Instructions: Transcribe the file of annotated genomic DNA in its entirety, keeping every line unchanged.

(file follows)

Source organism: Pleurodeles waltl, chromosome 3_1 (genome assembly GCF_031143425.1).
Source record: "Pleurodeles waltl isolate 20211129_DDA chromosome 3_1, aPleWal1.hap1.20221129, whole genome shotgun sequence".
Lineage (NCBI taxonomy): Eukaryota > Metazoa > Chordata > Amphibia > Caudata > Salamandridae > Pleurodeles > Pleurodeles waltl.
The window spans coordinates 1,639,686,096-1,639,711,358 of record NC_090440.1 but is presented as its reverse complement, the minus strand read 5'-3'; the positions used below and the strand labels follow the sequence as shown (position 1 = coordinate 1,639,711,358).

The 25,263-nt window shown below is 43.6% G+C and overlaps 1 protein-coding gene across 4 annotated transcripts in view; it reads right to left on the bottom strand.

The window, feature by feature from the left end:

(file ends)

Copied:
Source organism: Pleurodeles waltl, chromosome 3_1 (genome assembly GCF_031143425.1).
Source record: "Pleurodeles waltl isolate 20211129_DDA chromosome 3_1, aPleWal1.hap1.20221129, whole genome shotgun sequence".
Lineage (NCBI taxonomy): Eukaryota > Metazoa > Chordata > Amphibia > Caudata > Salamandridae > Pleurodeles > Pleurodeles waltl.
The window spans coordinates 1,639,686,096-1,639,711,358 of record NC_090440.1 but is presented as its reverse complement, the minus strand read 5'-3'; the positions used below and the strand labels follow the sequence as shown (position 1 = coordinate 1,639,711,358).

The 25,263-nt window shown below is 43.6% G+C and overlaps 1 protein-coding gene across 4 annotated transcripts in view; it reads right to left on the bottom strand.

The window, feature by feature from the left end: